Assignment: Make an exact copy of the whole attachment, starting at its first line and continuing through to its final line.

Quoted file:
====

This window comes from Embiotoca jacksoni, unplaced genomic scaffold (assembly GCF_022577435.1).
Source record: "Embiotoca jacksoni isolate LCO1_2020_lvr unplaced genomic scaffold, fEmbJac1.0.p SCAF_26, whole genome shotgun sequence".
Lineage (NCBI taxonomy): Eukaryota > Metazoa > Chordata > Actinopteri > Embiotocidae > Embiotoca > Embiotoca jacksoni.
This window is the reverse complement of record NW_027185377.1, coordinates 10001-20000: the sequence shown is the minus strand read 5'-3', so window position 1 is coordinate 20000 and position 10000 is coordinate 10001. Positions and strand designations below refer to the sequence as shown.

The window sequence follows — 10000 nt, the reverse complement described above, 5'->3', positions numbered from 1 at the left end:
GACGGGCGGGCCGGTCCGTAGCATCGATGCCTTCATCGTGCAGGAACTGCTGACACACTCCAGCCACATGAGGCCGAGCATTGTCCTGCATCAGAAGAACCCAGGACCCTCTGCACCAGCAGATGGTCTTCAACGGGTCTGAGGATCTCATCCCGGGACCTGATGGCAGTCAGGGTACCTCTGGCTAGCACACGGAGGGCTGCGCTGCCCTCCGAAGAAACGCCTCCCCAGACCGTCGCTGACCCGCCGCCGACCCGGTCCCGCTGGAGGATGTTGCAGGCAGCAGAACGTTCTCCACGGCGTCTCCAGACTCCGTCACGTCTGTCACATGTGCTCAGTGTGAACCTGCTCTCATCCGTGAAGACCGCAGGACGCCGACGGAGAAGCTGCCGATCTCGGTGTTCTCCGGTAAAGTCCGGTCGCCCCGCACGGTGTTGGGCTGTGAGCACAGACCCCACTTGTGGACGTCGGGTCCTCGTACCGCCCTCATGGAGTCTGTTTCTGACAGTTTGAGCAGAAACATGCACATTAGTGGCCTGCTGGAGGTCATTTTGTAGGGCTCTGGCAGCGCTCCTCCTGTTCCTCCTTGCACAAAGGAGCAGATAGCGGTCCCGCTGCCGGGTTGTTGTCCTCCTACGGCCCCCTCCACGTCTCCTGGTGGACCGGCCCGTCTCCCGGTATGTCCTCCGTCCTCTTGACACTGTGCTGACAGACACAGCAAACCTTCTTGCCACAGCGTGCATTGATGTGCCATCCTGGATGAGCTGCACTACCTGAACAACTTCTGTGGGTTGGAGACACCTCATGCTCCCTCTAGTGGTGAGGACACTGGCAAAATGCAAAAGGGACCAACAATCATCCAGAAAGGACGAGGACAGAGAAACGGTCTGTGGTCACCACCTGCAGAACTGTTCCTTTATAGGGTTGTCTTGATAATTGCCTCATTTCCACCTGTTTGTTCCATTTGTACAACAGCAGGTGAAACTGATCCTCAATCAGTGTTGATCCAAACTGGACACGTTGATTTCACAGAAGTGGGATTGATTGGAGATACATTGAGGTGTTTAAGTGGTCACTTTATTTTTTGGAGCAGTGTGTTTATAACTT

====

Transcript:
This window comes from Embiotoca jacksoni, unplaced genomic scaffold (assembly GCF_022577435.1).
Source record: "Embiotoca jacksoni isolate LCO1_2020_lvr unplaced genomic scaffold, fEmbJac1.0.p SCAF_26, whole genome shotgun sequence".
Lineage (NCBI taxonomy): Eukaryota > Metazoa > Chordata > Actinopteri > Embiotocidae > Embiotoca > Embiotoca jacksoni.
This window is the reverse complement of record NW_027185377.1, coordinates 10001-20000: the sequence shown is the minus strand read 5'-3', so window position 1 is coordinate 20000 and position 10000 is coordinate 10001. Positions and strand designations below refer to the sequence as shown.

The window sequence follows — 10000 nt, the reverse complement described above, 5'->3', positions numbered from 1 at the left end:
GACGGGCGGGCCGGTCCGTAGCATCGATGCCTTCATCGTGCAGGAACTGCTGACACACTCCAGCCACATGAGGCCGAGCATTGTCCTGCATCAGAAGAACCCAGGACCCTCTGCACCAGCAGATGGTCTTCAACGGGTCTGAGGATCTCATCCCGGGACCTGATGGCAGTCAGGGTACCTCTGGCTAGCACACGGAGGGCTGCGCTGCCCTCCGAAGAAACGCCTCCCCAGACCGTCGCTGACCCGCCGCCGACCCGGTCCCGCTGGAGGATGTTGCAGGCAGCAGAACGTTCTCCACGGCGTCTCCAGACTCCGTCACGTCTGTCACATGTGCTCAGTGTGAACCTGCTCTCATCCGTGAAGACCGCAGGACGCCGACGGAGAAGCTGCCGATCTCGGTGTTCTCCGGTAAAGTCCGGTCGCCCCGCACGGTGTTGGGCTGTGAGCACAGACCCCACTTGTGGACGTCGGGTCCTCGTACCGCCCTCATGGAGTCTGTTTCTGACAGTTTGAGCAGAAACATGCACATTAGTGGCCTGCTGGAGGTCATTTTGTAGGGCTCTGGCAGCGCTCCTCCTGTTCCTCCTTGCACAAAGGAGCAGATAGCGGTCCCGCTGCCGGGTTGTTGTCCTCCTACGGCCCCCTCCACGTCTCCTGGTGGACCGGCCCGTCTCCCGGTATGTCCTCCGTCCTCTTGACACTGTGCTGACAGACACAGCAAACCTTCTTGCCACAGCGTGCATTGATGTGCCATCCTGGATGAGCTGCACTACCTGAACAACTTCTGTGGGTTGGAGACACCTCATGCTCCCTCTAGTGGTGAGGACACTGGCAAAATGCAAAAGGGACCAACAATCATCCAGAAAGGACGAGGACAGAGAAACGGTCTGTGGTCACCACCTGCAGAACTGTTCCTTTATAGGGTTGTCTTGATAATTGCCTCATTTCCACCTGTTTGTTCCATTTGTACAACAGCAGGTGAAACTGATCCTCAATCAGTGTTGATCCAAACTGGACACGTTGATTTCACAGAAGTGGGATTGATTGGAGATACATTGAGGTGTTTAAGTGGTCACTTTATTTTTTGGAGCAGTGTGTTTATAACTT